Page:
So, this container doesn't actually have to be running on your development machine. Part of the reason dev containers are one of my favorite things is that Visual Studio Codespaces is one of my favorite things. If you happen to have access to the Visual Studio Codespaces preview, you can spin up your container there and just connect to it from any VS Code client or use the browser editor. This may or may not work with GitHub Codespaces - I haven't tried that yet.
From your browser of choice, head to your environments dashboard and select "Create Codespace" (or in VS Code use
CTRL+SHIFT+P -> Codespaces: Create New Codespace and follow prompts). Go ahead and Choose "Default settings" and then paste in a link to a GitHub repo with your container and the project that will be mounted in. Give the environment a name, and then wait for the magic to happen. You'll be able to connect to the environment and get working right away.
So remember those things I had you install to try things out? Well, going this route, we don't need Docker locally, and once you can do everything from the portal, we don't necessarily need VS Code and the Remote Container extension either. As long as I have an account, all I need is a browser to get to work on my projects. That's powerful.
If I've sold you on the idea, you may be wondering how you can make these yourself. I'll admit that I cheated a little in creating the earlier samples, but you should, too.
In a local project in VS Code, run
CTRL+SHIFT+P -> Remote-Containers: Add Development Container Configuration Files... This will prompt you with a list of containers for a variety of languages, which make a great place to start. Those are sourced from the vscode-dev-containers repo, and I certainly relied on the built-in Functions ones.
The dev container is defined by the
devcontainer.json, which can specify a local
Dockerfile that has the environment all set up. It can also point to VS Code extensions that should be loaded, but I want to call attention to the
postCreateCommand option, which is great for initially resolving code dependencies with something like an
npm install. Full reference for the file can be found here.
One thing that gives me pause is knowing that I have to make sure the the image is patched and up to date. There are solutions for this, but it's something to be mindful of in general. There's also the question of if I can trust a container from someone else. I think about this somewhat similarly to how I think about trust of any tooling, or even package management. However, the trust relationship is a little different when I'm looking at a given project versus a tool the community has rallied behind and vetted.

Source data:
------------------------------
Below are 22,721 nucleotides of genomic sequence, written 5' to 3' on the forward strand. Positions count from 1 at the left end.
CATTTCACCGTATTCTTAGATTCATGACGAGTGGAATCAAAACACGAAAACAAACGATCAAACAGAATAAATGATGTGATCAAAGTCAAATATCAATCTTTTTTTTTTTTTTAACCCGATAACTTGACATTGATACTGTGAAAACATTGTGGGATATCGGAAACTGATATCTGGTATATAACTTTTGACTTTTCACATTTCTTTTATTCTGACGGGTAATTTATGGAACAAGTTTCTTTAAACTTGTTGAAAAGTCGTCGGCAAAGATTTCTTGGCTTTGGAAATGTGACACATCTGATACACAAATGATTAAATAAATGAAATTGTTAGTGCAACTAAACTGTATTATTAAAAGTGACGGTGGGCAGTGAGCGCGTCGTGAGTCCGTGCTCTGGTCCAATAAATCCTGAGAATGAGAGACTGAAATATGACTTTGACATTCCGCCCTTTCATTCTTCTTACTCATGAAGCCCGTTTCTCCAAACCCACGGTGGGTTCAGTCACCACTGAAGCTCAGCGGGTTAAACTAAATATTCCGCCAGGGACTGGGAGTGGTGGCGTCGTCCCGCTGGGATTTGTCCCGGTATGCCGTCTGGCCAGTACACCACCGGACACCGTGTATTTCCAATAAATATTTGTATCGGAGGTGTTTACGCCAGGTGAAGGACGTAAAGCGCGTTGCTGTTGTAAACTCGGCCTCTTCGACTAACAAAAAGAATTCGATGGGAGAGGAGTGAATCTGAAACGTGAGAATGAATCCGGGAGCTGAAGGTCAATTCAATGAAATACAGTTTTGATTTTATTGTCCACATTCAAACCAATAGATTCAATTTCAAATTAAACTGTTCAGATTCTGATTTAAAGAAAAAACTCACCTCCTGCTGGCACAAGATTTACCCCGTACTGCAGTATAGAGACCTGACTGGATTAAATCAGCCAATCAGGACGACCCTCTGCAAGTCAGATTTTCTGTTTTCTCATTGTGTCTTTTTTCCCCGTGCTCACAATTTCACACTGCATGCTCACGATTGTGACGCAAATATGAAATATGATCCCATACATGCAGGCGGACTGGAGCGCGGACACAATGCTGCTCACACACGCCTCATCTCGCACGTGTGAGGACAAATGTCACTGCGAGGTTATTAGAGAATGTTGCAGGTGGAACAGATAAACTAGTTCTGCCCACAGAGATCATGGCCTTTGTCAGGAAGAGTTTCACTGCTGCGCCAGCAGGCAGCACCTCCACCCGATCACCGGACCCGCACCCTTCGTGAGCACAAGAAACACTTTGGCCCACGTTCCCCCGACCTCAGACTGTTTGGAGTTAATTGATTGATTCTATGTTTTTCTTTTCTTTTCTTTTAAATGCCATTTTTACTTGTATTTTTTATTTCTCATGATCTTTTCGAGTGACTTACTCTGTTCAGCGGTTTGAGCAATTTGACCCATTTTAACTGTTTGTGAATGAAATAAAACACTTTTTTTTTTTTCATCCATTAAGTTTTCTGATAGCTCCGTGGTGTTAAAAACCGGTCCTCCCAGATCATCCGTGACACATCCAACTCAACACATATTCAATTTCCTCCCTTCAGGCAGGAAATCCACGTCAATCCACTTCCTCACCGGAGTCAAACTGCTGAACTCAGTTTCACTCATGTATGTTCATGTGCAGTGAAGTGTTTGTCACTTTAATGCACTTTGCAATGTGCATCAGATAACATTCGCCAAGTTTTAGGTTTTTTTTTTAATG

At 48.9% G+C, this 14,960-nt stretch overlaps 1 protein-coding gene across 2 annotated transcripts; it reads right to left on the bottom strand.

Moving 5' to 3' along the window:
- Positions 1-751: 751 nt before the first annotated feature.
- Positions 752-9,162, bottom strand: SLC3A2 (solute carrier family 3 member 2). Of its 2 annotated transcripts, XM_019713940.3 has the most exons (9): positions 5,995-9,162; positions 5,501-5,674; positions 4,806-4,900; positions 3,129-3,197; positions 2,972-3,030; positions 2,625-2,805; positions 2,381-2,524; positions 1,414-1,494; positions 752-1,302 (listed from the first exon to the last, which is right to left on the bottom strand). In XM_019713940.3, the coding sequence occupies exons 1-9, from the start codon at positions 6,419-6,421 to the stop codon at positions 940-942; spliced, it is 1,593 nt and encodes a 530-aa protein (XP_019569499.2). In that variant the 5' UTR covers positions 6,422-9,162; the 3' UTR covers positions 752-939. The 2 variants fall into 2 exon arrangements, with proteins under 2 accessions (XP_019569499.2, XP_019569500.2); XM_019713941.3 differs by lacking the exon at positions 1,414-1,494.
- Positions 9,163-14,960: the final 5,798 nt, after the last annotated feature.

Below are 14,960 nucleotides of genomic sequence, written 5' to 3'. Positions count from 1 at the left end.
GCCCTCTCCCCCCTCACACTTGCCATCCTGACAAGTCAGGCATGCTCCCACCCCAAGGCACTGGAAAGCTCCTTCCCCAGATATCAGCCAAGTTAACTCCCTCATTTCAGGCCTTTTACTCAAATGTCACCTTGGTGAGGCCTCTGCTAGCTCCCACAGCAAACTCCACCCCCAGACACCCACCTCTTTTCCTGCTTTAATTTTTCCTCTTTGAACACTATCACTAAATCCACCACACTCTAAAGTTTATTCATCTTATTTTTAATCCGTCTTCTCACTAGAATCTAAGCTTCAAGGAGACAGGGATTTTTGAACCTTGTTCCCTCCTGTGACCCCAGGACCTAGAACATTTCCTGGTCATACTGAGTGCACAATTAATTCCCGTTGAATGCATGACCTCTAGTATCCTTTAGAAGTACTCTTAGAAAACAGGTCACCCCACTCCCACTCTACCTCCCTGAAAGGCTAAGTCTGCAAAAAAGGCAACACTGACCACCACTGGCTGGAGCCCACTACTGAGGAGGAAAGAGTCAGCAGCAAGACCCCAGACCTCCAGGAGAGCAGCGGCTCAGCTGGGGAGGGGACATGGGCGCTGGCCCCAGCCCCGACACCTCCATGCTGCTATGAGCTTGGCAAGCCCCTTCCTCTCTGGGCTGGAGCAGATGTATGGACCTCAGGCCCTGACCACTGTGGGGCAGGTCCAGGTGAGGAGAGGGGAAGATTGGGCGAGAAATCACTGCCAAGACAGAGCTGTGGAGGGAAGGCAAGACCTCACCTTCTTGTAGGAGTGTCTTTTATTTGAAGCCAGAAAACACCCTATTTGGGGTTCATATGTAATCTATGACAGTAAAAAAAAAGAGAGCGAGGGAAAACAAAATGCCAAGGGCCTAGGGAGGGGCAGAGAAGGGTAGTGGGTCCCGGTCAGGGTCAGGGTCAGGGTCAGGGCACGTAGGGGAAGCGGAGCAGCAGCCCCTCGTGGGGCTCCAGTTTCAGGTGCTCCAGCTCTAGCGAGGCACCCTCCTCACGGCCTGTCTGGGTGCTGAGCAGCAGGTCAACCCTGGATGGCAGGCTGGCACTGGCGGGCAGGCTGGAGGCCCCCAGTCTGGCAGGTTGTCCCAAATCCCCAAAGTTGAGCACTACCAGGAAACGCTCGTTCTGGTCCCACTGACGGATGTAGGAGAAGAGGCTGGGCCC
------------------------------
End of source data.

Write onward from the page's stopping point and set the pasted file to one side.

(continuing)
Regardless, I'm curious to see how the conversation evolves around these. There's also a lot to be said for having a dev container that helps bring along all the right and latest patched versions of requisite tools, too.
If you're working from VS Code on your machine, the images that back your containers are cached locally. This is great! But they can also get kind of big, and that can be less great. I find that between dev containers and stuff I'm building for services, I fill up a disk fast. So it's good to periodically get rid of images you don't need.
In your terminal, get your list of images with
docker images. Find what you want to remove and note its ID. You'll pass that into the next command, which removes the image
docker rmi <image_id>. There's a chance Docker might yell at you here because the image is being used by a stopped container. If you find yourself in that state, you can get rid of all stopped containers with
docker container prune.
My sincerest thanks to the devcontainer and Codespaces team who supported me through early previews, and major congratulations to them on putting some truly awesome tech out into the world.
I'm really excited to use dev containers wherever possible. Setting up demos? You bet. Experimenting with a new technology? Absolutely. Making things work consistently across machines I use? I see little downside.
But my enthusiasm goes beyond personal productivity. This is a way to make a codebase more accessible to newcomers, and I truly hope it becomes common practice. I think a lot of us have made peace with the idea of losing some amount of time to setting up a machine, enlisting in a new codebase etc. But we now have tool to help folks avoid that productivity hit. If you maintain an open source project, consider adding one to make things more approachable (especially once GitHub Codespaces is more widely available). If you're part of a team that needs to onboard new members, look to this as a tool to make things easier and get them going faster.
Related, I've got my eye on Cloud Native Application Bundles (CNAB), which seems to do some of the same things, enabling anyone to deploy an app. That will probably be one of the next things I play with, and I have a feeling it will combine really well with dev containers.